# Delayed Neutrons Fraction

## Delayed Neutrons Fraction

The total yield of delayed neutrons per fission, vd, depends on:

• An isotope that is fissioned (see table).
• The energy of a neutron induces fission (see chart).

Table: Six Groups of Precursors
Chart: Delayed Neutron Production - MT-455
In reactor kinetic calculations it is convenient to use relative units usually referred to as delayed neutron fraction (DNF). At the steady-state condition of criticality, with keff = 1, the delayed neutron fraction is equal to the precursor yield fraction (β).where βi is defined as the fraction of the neutrons which appear as delayed neutrons in the ith group. In contrast to the prompt neutrons emitted with a continuous energy spectrum, the delayed neutrons in each group appear with a more or less well-defined energy. In general, the delayed neutrons are emitted with much less energy than the most prompt neutrons. The distinction between these two parameters is obvious. The delayed neutron fraction is dependent on the certain reactivity of the multiplying system. On the other hand, β is not dependent on reactivity. These two factors, DNF and β, are not the same things in case of a rapid change in the number of neutrons in the reactor.

In LWRs, the delayed neutron fraction decreases with fuel burnup. This is due to isotopic changes in the fuel. It is simple. Fresh uranium fuel contains only 235U as the fissile material. Meanwhile, during fuel burnup, the importance of fission of 239Pu increases (in some cases up to 50%). Since 239Pu produces significantly less delayed neutrons, the resultant core delayed neutron fraction of a multiplying system decreases (the weighted average of the constituent delayed neutron fractions). This is also the reason why the neutron spectrum in the core becomes harder with fuel burnup.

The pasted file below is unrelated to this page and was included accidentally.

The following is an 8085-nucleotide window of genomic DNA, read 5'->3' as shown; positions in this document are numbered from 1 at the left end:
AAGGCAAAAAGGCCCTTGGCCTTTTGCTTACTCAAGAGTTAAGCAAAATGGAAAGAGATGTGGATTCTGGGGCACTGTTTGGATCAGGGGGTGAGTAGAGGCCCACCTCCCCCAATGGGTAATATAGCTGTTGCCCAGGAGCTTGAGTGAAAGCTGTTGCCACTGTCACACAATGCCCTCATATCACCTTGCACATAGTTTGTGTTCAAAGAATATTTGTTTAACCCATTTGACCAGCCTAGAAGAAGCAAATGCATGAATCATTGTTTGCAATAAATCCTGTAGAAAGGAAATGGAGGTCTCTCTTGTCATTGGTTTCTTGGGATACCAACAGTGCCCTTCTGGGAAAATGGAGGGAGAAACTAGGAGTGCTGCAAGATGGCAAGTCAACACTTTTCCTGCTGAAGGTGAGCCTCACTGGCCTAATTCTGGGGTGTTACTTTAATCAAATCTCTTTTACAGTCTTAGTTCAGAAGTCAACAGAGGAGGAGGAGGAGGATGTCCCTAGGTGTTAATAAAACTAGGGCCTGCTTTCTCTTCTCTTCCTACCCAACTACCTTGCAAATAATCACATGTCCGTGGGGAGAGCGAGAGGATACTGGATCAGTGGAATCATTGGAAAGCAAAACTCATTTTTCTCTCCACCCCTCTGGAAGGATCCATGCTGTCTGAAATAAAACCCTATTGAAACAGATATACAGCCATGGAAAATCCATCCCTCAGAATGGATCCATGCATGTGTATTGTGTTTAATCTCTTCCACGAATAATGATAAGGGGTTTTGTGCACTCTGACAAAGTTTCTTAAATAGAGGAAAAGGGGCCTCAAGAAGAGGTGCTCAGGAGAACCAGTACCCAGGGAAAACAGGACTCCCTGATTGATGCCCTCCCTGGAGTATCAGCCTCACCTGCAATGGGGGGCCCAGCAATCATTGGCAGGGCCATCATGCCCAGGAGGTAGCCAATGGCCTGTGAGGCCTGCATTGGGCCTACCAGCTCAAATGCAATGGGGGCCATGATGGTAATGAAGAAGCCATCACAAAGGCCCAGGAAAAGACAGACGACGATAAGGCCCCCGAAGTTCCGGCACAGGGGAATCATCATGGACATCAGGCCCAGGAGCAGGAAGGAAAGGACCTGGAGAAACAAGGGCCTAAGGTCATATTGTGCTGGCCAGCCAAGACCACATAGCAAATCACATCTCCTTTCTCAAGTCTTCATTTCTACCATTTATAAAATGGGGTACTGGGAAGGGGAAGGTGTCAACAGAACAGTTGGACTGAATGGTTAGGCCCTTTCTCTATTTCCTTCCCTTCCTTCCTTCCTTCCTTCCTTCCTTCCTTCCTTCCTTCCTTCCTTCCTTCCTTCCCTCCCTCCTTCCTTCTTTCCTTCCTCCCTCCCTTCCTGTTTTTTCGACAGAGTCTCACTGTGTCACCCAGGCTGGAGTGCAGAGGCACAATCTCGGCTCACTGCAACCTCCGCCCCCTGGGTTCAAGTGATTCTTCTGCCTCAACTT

βcore= ∑ Pii

where Pi is fraction of power generated by isotope i.

Example:Let say the reactor is at the beginning of the cycle and approximately 98% of reactor power is generated by 235U fission and 2% by 238U fission as a result of fast fission. Calculate the core delayed neutron fraction.

βcore= ∑ Pii = 0.98 x β235 + 0.02 x β238

= 0.98 x 0.0065 + 0.02 x 0.0157

= 0.0064 + 0.0003

= 0.0067

References:
Nuclear and Reactor Physics:
1. J. R. Lamarsh, Introduction to Nuclear Reactor Theory, 2nd ed., Addison-Wesley, Reading, MA (1983).
2. J. R. Lamarsh, A. J. Baratta, Introduction to Nuclear Engineering, 3d ed., Prentice-Hall, 2001, ISBN: 0-201-82498-1.
3. W. M. Stacey, Nuclear Reactor Physics, John Wiley & Sons, 2001, ISBN: 0- 471-39127-1.
4. Glasstone, Sesonske. Nuclear Reactor Engineering: Reactor Systems Engineering, Springer; 4th edition, 1994, ISBN: 978-0412985317
5. W.S.C. Williams. Nuclear and Particle Physics. Clarendon Press; 1 edition, 1991, ISBN: 978-0198520467
6. G.R.Keepin. Physics of Nuclear Kinetics. Addison-Wesley Pub. Co; 1st edition, 1965
7. Robert Reed Burn, Introduction to Nuclear Reactor Operation, 1988.
8. U.S. Department of Energy, Nuclear Physics and Reactor Theory. DOE Fundamentals Handbook, Volume 1 and 2. January 1993.

1. K. O. Ott, W. A. Bezella, Introductory Nuclear Reactor Statics, American Nuclear Society, Revised edition (1989), 1989, ISBN: 0-894-48033-2.
2. K. O. Ott, R. J. Neuhold, Introductory Nuclear Reactor Dynamics, American Nuclear Society, 1985, ISBN: 0-894-48029-4.
3. D. L. Hetrick, Dynamics of Nuclear Reactors, American Nuclear Society, 1993, ISBN: 0-894-48453-2.
4. E. E. Lewis, W. F. Miller, Computational Methods of Neutron Transport, American Nuclear Society, 1993, ISBN: 0-894-48452-4.

Photoneutrons

Delayed Neutrons

Energy Spectra